FFA Convention

Agriculture is Georgia’s largest industry, and young people across the state have plenty of opportunities to develop an appreciation for it. Organizations such as 4-H and FFA help middle and high school students understand the world of agriculture, and Georgia colleges and universities help prepare students for careers in agriculture.

“Career opportunities in agriculture are very diverse, whether you are science or research-minded, sales and marketing-minded or talented in technology and web design,” says Ben Lastly, executive secretary for the Georgia FFA Association. “And of course there are always crop and livestock production careers on the farm where it all begins.”

Georgia FFA Association

Many middle and high school students in Georgia get their first look at agriculture from the Georgia FFA Association, which has more than 35,000 members and 290 agricultural education programs at schools statewide. Georgia FFA is the third-largest FFA program in the nation and includes 400 agriculture teachers at middle and high schools across Georgia.

“The three things that make agricultural education complete and unique are classroom instruction, supervised agricultural experiences and FFA leadership. That winning combination is the major reason the FFA organization has lasted from 1928 until now,” Lastly says.

An Oklahoma native, Lastly joined FFA in the eighth grade and went on to study agriculture communications and agriculture economics at Oklahoma State University. He later earned his master’s in agricultural education from the University of Georgia and has worked for Georgia FFA since 2001.

“FFA made a huge impact on my life, and my ag teacher had a tremendous influence on me,” Lastly says. “FFA gives young people leadership skills and opportunities to travel outside their hometowns, whether it’s to Indianapolis for the National FFA Convention, D.C. for the Washington Leadership Conference, or competitive events in other cities. FFA helps students understand the value of agriculture even if they don’t choose it as a career.”

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Andy Paul is Georgia’s state FFA president and plans to major in agricultural communications at Abraham Baldwin Agricultural College in fall 2013 and pursue a career in public relations.

“I got involved in FFA in 8th grade, and through FFA, I learned hard work, dedication, versatility and compassion,” Paul says. “FFA teaches students about leadership, agriculture, people and living to serve. We learn to be future leaders and future producers, and we learn to be outstanding young adults.”


Georgia 4-H

Georgia 4-H is another stellar organization that gives students hands-on learning experiences focused on agricultural and environmental issues, leadership, communication skills, food and nutrition, health, energy conservation and citizenship. Georgia 4-H is a program of the University of Georgia College of Agricultural and Environmental Sciences Cooperative Extension System.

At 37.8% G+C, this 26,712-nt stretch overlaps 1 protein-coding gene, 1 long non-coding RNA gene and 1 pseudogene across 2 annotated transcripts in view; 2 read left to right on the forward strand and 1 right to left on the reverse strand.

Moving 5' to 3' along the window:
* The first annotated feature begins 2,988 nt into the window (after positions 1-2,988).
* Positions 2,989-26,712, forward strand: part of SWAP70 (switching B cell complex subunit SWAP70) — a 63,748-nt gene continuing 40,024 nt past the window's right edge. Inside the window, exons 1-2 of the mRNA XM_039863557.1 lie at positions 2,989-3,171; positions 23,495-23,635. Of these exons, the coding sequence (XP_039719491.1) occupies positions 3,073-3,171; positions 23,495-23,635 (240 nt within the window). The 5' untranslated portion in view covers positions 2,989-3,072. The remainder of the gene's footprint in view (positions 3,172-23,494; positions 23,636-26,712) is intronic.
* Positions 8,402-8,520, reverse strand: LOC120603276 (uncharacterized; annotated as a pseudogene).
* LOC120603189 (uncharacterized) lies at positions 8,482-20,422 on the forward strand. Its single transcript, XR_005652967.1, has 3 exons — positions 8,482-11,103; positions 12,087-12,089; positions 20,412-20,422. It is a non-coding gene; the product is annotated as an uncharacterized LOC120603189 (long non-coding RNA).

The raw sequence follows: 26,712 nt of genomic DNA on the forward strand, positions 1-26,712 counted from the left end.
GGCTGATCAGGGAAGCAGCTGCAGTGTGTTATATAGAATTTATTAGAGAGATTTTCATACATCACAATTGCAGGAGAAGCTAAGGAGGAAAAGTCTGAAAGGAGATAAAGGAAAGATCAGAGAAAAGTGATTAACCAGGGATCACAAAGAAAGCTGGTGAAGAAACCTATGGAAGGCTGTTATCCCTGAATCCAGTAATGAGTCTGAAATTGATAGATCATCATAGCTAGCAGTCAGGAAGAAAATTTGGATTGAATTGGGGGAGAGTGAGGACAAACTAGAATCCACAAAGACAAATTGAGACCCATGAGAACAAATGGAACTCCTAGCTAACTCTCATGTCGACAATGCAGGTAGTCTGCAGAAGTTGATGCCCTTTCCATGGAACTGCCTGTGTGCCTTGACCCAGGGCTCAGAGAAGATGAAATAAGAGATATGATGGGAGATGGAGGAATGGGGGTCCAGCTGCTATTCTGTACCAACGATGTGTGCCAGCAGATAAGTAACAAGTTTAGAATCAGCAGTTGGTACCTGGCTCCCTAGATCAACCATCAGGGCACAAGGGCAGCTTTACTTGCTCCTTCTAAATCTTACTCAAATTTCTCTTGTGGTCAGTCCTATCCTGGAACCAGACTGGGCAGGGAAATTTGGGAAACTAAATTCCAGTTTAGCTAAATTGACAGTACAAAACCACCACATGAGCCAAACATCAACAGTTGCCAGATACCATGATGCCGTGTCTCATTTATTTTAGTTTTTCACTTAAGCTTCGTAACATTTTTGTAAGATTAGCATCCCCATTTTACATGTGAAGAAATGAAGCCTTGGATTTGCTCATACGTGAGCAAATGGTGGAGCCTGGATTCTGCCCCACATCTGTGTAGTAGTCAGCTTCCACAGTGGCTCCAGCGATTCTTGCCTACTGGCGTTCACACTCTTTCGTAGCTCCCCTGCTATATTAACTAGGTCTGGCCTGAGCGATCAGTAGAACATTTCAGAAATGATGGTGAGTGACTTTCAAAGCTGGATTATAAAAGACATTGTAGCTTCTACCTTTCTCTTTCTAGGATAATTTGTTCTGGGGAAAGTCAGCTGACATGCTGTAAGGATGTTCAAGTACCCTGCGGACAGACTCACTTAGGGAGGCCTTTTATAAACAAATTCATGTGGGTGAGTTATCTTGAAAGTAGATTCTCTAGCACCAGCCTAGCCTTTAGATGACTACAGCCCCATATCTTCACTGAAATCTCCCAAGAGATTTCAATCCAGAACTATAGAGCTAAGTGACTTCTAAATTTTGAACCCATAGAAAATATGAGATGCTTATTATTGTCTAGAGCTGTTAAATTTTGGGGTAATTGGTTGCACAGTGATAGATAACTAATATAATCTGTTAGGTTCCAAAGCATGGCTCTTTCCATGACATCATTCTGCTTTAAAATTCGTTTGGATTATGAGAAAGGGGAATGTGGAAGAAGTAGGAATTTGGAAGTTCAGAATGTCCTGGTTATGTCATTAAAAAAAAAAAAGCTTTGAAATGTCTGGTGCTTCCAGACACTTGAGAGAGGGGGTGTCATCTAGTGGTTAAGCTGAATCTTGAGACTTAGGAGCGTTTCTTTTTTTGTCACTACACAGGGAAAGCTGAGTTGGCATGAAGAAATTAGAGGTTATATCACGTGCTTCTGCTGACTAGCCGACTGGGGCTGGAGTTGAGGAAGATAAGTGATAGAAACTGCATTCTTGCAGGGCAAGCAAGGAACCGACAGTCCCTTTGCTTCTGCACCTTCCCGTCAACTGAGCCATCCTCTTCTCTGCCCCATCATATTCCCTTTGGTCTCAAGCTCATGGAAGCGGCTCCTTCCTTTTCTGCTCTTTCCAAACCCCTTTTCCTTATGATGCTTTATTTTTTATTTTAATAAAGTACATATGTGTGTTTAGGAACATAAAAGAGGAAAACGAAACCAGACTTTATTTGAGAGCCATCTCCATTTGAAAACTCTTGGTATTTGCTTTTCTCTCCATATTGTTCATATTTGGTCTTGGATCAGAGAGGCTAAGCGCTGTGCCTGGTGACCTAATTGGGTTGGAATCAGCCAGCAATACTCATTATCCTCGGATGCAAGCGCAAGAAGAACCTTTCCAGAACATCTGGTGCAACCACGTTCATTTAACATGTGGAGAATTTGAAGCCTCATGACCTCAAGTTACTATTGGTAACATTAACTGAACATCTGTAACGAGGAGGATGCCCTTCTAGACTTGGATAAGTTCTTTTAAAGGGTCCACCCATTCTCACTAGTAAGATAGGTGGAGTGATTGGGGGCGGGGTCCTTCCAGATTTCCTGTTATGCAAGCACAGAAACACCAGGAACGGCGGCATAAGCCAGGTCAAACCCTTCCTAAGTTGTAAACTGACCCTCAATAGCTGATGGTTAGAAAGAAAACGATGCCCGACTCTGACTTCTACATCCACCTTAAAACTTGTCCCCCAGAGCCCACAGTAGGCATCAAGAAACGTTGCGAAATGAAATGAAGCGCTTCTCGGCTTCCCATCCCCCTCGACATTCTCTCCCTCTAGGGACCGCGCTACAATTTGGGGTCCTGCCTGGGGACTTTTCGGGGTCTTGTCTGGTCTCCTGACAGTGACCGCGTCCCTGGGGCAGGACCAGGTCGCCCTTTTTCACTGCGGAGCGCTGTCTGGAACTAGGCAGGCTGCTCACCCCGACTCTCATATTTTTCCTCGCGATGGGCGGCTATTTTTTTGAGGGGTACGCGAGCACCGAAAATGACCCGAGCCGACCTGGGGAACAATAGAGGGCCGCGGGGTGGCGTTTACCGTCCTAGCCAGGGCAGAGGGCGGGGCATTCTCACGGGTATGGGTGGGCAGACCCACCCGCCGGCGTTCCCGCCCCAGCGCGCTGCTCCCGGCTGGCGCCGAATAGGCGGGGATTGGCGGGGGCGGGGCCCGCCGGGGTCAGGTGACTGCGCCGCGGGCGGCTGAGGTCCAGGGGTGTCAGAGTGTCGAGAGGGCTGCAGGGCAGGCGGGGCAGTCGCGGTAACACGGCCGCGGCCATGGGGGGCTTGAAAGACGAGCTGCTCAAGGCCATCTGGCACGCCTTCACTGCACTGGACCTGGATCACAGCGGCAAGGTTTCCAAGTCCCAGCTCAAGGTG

“4-H in Georgia began [in 1904] as a corn club to help young boys learn to grow a better crop,” says Arch Smith, director of 4-H at the University of Georgia. “The information the children learned was then absorbed by their parents, which resulted in better agricultural practices on Georgia farms. By participating in 4-H, more and more children are becoming aware of agriculture and the need for a sustainable food and fiber production system. 4-H has encouraged children to look at the many careers available in agriculture and agribusiness.”

Oakley Perry of Jeff Davis County 4-H is the 2013-2014 Georgia state 4-H president, and he says 4-H has helped him become the person he is today.

“Through 4-H, I have met people from across the nation as part of the Citizenship Washington Focus event, experienced my first airplane ride, visited our nation’s Capitol and learned gardening tips from master gardeners,” Perry says. “I used to be bullied, and 4-H was an outlet for me to grow and learn. Through 4-H, I gained courage and self-confidence to rise above hate.

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Because of 4-H, I can candle an egg, tell you how many logs a lumberjack could get out of one tree, make flower arrangements, grow a better garden, make a terrarium, lead a group of fifth-graders on a nature hike, and lead Georgia 4-H as state president.”

Georgia Agriculture Schools

Georgia colleges and universities offer students a way to continue their 4-H and FFA experiences by majoring in agriculture and pursuing future careers in the industry.

Several colleges and universities have made major contributions to Georgia agriculture, from the large, well-known University of Georgia in Athens to the smaller Abraham Baldwin Agricultural College in Tifton and Fort Valley State University in central Georgia. ABAC has 3,000 students and offers a variety of bachelor’s and associate degree programs, and FVSU has more than 4,000 students earning bachelor’s degrees in more than 50 majors, as well as master’s degrees.

Perry, who plans to attend the University of Georgia in 2014, says he appreciates the role these schools play in developing future agriculture leaders, and he looks forward to his own opportunities to grow.


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